After an indifferent few minutes after half time, Edinburgh at last got their act together.  Off lineout ball, Weir fed Damien Hoyland.  The winger scooted through traffic in trademark fashion to give the Gunners hope with an unconverted try on 46 minutes.

Things got better still minutes later when Weir knocked a penalty to the corner.  The Gunners set up a maul off the lineout and this time executed superbly, Toolis touching down on 52 minutes.  Weir converted to narrow the gap to 20-15 and it was very much game on.

Then came 'Rocky' Burleigh's 'I'll scratch your eyes out' moment. The second five-eighth slapped gigantic lock Pascal Pape gently in the face.  The big man was first stunned at the feebleness of the touch, then collapsed theatrically, holding his face.  That didn't look very edifying.  Burleigh deserved a red for sheer stupidity and the referee had no choice but to send him off.  It's important to remember that.

However, Pape's collapse seemed another symptom of the worrying direction of travel in the professional game at the moment.  We hear so much about how superior rugby supposedly is to football, with the ability of referees to advance penalties 10 metres for backchat, players calling officials 'sir' and all that.  But it is vanishingly rare that one sees dissent being dealt with firmly on the pitch these days.  While some may be worse than others, we need to do something about the appeals with outstretched arms that are becoming so common.

Following the match, the French media were pretty scathing of the actions of the former captain of the French national side.  One hopes that the matter will be investigated under the usual procedures and, should simulation be found to have occurred, appropriate action taken.  Rugby is not so different from football than many suppose and we are on a slippery slope at the moment.

Meanwhile, back on the pitch, Steyn's penalty stretched the Stade lead to eight points on 59 minutes and one felt that that was that.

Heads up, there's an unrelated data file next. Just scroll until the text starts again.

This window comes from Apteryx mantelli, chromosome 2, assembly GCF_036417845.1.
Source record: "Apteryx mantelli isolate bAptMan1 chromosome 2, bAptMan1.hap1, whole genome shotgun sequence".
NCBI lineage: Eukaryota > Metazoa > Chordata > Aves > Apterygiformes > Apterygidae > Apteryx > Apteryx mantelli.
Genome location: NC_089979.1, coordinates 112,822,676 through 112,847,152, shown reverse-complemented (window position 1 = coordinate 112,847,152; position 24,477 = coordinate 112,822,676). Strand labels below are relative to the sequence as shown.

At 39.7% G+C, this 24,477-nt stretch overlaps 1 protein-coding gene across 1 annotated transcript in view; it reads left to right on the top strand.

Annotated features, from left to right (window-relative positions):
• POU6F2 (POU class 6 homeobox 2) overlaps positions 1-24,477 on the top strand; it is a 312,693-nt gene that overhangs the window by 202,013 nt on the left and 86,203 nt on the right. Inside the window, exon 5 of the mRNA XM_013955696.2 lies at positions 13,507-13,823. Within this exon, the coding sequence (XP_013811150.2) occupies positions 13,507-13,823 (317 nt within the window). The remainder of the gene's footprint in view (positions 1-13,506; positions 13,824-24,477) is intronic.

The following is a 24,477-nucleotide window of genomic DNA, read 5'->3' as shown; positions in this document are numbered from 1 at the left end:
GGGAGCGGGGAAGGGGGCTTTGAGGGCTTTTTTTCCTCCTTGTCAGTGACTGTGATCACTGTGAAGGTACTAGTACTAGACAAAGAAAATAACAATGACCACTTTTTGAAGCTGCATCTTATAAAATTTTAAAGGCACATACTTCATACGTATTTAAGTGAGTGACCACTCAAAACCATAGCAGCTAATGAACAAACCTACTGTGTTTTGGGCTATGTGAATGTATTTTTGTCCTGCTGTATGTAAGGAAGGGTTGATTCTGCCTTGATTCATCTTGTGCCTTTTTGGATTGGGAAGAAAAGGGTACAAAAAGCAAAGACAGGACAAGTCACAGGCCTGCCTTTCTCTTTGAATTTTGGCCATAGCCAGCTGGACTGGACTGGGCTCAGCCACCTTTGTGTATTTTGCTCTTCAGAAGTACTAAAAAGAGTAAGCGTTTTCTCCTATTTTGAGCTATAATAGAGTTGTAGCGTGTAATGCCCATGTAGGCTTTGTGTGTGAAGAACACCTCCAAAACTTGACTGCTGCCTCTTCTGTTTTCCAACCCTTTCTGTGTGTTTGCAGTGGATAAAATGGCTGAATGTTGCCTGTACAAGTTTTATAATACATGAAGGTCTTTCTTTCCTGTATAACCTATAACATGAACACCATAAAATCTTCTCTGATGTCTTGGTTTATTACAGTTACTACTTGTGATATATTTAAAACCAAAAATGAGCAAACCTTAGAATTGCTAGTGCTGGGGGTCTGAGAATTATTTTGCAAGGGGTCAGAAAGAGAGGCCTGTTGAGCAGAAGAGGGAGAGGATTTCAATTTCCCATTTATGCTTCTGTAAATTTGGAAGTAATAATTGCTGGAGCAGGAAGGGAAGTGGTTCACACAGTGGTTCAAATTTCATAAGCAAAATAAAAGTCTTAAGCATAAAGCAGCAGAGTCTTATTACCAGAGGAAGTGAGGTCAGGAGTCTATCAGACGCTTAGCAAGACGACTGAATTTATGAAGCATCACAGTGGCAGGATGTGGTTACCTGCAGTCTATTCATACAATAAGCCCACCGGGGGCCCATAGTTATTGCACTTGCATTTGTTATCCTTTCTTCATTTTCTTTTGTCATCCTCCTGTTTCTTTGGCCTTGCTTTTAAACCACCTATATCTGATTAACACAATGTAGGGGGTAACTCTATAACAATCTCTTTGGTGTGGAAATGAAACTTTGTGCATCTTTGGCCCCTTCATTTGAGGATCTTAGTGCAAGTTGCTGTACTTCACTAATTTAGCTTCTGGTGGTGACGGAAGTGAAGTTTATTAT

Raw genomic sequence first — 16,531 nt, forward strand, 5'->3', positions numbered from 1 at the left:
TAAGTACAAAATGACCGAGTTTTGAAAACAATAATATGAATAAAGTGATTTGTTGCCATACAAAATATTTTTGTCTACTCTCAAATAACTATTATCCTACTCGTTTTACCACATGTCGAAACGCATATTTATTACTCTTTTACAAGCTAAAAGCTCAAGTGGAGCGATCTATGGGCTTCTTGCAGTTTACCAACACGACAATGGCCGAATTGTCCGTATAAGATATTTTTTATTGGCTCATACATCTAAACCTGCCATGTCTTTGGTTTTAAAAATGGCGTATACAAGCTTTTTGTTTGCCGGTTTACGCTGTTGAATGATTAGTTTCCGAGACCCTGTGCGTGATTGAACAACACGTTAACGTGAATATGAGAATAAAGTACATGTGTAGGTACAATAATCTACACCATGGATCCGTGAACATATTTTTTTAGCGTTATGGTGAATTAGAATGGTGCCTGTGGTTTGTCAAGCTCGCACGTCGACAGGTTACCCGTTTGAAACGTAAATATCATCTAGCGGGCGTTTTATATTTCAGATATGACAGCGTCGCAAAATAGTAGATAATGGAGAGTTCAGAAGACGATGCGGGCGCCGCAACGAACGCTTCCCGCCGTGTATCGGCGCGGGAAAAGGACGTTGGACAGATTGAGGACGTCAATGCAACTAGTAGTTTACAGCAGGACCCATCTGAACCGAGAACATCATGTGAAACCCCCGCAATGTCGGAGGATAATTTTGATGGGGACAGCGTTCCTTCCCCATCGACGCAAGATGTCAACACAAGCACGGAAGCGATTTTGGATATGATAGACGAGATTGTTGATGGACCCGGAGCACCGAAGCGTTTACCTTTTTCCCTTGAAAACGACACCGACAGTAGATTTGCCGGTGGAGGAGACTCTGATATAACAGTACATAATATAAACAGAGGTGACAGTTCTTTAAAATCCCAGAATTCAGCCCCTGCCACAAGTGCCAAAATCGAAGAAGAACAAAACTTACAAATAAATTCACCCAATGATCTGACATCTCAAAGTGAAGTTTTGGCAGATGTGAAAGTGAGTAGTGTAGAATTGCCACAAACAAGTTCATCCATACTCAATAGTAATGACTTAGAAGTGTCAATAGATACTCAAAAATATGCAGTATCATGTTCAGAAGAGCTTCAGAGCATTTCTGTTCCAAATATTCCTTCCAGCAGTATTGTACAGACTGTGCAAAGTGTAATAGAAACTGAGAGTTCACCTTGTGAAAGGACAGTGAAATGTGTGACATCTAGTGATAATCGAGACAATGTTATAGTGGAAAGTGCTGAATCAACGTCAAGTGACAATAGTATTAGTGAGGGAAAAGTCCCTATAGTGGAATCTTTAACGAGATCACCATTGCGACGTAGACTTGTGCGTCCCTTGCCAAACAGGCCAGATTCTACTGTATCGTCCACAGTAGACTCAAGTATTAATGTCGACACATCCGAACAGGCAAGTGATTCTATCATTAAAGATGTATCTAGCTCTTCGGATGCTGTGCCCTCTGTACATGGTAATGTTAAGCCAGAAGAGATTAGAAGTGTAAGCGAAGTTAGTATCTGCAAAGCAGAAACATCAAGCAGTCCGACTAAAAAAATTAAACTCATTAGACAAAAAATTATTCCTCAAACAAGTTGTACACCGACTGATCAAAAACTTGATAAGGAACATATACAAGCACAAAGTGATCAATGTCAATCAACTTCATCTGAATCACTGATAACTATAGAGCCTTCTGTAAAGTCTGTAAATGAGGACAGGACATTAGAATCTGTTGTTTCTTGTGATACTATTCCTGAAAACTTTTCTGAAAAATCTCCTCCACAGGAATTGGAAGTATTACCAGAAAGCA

I reckoned without the mental strength of this young Edinburgh squad.  It is deployed fitfully, but it is a thing of wonder when it appears.  The 14 Embramen put in phases in the enemy red zone for SHC to nip over on 63 minutes, Weir's conversion narrowing the gap to only one point.  It was all to play for now.

And the Gunners took this match by the scruff of the neck and refused to let go.  They won a scrum penalty on 65 minutes and Weir's goal edged them ahead for the first time in the match, 25-23.

After Stade had knocked on in a good attacking position, then knocked on again in a subsequent forward surge to the line, Edinburgh won a penalty at the defensive scrummage.  They won the ensuing lineout and their maul was collapsed by Stade for another penalty. Again Weir kicked to touch, again the wilting French side were penalised defending the maul.  This time, The Glasgow Boy was in range, lined up the kick and made this match safe with his third penalty, on 78 minutes.

While veteran stand-off Duncan 'Hodgey' Hodge must have been tearing out what little hair he has left when watching Edinburgh's first half comedy show, the coaching team clearly delivered a superb half-time talk.  The Gunners were much improved in the second period and in the end ran out deserved winners.  The win leaves them top of the group, but they need to win at least one of their two away matches, in Paris and London, to qualify.

Stade will be smarting after last night.  'Doing a Glasgow' next Thursday in Paris would be an even more impressive achievement than this victory.